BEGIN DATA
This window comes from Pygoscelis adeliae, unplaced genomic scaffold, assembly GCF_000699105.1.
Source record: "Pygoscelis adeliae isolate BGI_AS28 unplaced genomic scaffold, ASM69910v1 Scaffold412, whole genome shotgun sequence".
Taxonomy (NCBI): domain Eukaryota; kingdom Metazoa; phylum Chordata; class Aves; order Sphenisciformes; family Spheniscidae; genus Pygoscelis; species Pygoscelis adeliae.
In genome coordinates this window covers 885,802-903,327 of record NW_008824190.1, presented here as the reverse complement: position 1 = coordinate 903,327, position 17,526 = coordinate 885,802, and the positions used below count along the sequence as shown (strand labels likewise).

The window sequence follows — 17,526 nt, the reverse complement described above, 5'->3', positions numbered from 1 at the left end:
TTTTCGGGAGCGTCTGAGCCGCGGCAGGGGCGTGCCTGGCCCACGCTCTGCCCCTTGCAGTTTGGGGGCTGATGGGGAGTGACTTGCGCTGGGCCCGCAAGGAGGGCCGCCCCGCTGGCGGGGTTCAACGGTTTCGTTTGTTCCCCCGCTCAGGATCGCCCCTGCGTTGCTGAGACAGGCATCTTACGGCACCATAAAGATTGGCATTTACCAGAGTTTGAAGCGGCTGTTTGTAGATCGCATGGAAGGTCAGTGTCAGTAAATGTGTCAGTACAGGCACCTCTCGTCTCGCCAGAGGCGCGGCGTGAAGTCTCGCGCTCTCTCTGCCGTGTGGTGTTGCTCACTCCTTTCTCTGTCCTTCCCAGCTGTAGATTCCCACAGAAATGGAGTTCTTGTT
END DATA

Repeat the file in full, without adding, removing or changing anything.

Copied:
This window comes from Pygoscelis adeliae, unplaced genomic scaffold, assembly GCF_000699105.1.
Source record: "Pygoscelis adeliae isolate BGI_AS28 unplaced genomic scaffold, ASM69910v1 Scaffold412, whole genome shotgun sequence".
Taxonomy (NCBI): domain Eukaryota; kingdom Metazoa; phylum Chordata; class Aves; order Sphenisciformes; family Spheniscidae; genus Pygoscelis; species Pygoscelis adeliae.
In genome coordinates this window covers 885,802-903,327 of record NW_008824190.1, presented here as the reverse complement: position 1 = coordinate 903,327, position 17,526 = coordinate 885,802, and the positions used below count along the sequence as shown (strand labels likewise).

The window sequence follows — 17,526 nt, the reverse complement described above, 5'->3', positions numbered from 1 at the left end:
TTTTCGGGAGCGTCTGAGCCGCGGCAGGGGCGTGCCTGGCCCACGCTCTGCCCCTTGCAGTTTGGGGGCTGATGGGGAGTGACTTGCGCTGGGCCCGCAAGGAGGGCCGCCCCGCTGGCGGGGTTCAACGGTTTCGTTTGTTCCCCCGCTCAGGATCGCCCCTGCGTTGCTGAGACAGGCATCTTACGGCACCATAAAGATTGGCATTTACCAGAGTTTGAAGCGGCTGTTTGTAGATCGCATGGAAGGTCAGTGTCAGTAAATGTGTCAGTACAGGCACCTCTCGTCTCGCCAGAGGCGCGGCGTGAAGTCTCGCGCTCTCTCTGCCGTGTGGTGTTGCTCACTCCTTTCTCTGTCCTTCCCAGCTGTAGATTCCCACAGAAATGGAGTTCTTGTT